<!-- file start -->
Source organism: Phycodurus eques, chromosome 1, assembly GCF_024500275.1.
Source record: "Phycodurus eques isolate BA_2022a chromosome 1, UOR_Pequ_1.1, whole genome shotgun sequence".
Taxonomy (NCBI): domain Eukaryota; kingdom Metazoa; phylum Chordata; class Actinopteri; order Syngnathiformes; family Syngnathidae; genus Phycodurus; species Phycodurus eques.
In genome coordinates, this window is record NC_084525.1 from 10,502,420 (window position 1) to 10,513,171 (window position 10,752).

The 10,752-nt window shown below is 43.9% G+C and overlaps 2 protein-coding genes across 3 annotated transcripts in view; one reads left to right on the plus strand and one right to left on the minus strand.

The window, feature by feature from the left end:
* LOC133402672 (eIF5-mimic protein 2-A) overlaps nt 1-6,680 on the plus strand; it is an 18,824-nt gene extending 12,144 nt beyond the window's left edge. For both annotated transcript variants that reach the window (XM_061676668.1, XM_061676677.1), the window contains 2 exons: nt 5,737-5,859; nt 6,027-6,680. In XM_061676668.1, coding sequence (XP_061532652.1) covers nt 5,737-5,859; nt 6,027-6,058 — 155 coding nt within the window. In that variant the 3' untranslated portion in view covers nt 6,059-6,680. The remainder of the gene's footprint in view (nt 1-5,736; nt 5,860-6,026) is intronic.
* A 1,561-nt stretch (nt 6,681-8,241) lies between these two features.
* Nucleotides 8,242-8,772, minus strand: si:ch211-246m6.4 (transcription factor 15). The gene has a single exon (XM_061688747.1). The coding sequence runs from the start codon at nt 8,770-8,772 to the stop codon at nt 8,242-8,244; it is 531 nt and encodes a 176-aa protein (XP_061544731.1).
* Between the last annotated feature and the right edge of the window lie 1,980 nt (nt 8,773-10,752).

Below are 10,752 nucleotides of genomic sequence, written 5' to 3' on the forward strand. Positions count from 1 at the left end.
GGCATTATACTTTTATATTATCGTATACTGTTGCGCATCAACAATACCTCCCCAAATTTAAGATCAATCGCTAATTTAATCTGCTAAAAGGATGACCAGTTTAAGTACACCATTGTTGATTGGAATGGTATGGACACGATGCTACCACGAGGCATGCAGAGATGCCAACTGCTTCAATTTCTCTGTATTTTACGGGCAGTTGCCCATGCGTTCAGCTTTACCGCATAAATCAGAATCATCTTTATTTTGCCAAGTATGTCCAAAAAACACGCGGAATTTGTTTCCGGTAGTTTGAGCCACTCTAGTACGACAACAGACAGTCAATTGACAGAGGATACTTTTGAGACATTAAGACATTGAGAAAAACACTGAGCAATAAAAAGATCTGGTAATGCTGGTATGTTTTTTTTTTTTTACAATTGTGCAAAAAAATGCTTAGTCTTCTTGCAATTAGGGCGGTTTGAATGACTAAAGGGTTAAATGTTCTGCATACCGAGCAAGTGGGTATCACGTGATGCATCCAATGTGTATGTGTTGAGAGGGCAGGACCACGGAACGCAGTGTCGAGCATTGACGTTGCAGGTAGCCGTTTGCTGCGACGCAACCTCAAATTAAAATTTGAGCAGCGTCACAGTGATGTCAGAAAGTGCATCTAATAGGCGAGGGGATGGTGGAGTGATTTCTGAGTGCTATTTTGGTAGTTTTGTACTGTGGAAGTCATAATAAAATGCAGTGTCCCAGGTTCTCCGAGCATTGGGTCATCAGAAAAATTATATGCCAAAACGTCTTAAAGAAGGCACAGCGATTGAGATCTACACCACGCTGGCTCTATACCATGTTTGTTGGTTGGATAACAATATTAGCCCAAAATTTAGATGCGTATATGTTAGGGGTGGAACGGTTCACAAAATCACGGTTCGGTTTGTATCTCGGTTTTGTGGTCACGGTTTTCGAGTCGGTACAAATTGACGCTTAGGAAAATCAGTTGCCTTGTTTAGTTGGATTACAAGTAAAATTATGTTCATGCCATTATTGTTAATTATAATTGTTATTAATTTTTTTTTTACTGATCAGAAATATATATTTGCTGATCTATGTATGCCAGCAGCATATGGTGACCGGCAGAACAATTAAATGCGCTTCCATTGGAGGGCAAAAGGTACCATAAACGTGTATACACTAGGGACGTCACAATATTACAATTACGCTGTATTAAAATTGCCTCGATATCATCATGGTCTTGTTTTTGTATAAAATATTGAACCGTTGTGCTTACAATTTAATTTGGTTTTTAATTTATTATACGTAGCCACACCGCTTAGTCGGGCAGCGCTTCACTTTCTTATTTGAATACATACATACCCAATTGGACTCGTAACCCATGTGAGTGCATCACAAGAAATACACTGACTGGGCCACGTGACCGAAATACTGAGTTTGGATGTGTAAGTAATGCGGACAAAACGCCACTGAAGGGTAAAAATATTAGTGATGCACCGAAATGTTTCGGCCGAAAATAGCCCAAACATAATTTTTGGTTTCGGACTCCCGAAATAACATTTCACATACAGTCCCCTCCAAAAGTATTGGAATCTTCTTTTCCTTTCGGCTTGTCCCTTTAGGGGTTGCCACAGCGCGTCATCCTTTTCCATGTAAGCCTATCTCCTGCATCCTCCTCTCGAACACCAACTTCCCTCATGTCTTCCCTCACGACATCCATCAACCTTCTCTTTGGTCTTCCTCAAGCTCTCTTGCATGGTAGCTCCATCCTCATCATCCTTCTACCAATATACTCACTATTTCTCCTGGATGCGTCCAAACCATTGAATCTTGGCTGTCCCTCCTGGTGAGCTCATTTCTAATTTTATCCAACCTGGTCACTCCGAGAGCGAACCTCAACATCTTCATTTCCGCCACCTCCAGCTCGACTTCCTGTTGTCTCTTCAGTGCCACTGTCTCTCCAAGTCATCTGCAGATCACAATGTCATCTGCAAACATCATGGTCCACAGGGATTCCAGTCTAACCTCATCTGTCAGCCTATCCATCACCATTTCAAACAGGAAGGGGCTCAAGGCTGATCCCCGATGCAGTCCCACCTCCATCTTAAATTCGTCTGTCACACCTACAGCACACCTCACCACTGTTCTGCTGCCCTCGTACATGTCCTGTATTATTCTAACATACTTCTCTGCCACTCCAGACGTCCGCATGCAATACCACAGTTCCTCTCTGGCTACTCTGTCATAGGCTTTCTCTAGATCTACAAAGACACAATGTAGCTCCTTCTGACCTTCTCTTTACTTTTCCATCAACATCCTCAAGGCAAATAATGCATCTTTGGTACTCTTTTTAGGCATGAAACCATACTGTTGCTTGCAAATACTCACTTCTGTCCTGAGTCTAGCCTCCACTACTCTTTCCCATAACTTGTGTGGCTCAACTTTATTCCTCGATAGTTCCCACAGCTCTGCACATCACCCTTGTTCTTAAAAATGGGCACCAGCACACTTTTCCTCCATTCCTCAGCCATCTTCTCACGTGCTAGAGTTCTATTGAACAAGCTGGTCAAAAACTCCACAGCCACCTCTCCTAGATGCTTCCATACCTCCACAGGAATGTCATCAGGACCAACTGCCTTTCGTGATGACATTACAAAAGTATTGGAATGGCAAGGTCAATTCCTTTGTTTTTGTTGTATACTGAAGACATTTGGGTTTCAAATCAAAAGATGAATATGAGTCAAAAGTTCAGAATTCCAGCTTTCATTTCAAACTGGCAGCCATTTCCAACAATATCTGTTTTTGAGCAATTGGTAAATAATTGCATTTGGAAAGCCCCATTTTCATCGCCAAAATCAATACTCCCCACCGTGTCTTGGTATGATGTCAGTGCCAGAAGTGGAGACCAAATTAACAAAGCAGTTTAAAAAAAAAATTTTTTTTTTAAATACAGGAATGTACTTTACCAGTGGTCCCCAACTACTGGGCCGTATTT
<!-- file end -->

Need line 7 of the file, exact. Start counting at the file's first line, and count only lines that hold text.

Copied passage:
* LOC133402672 (eIF5-mimic protein 2-A) overlaps nt 1-6,680 on the plus strand; it is an 18,824-nt gene extending 12,144 nt beyond the window's left edge. For both annotated transcript variants that reach the window (XM_061676668.1, XM_061676677.1), the window contains 2 exons: nt 5,737-5,859; nt 6,027-6,680. In XM_061676668.1, coding sequence (XP_061532652.1) covers nt 5,737-5,859; nt 6,027-6,058 — 155 coding nt within the window. In that variant the 3' untranslated portion in view covers nt 6,059-6,680. The remainder of the gene's footprint in view (nt 1-5,736; nt 5,860-6,026) is intronic.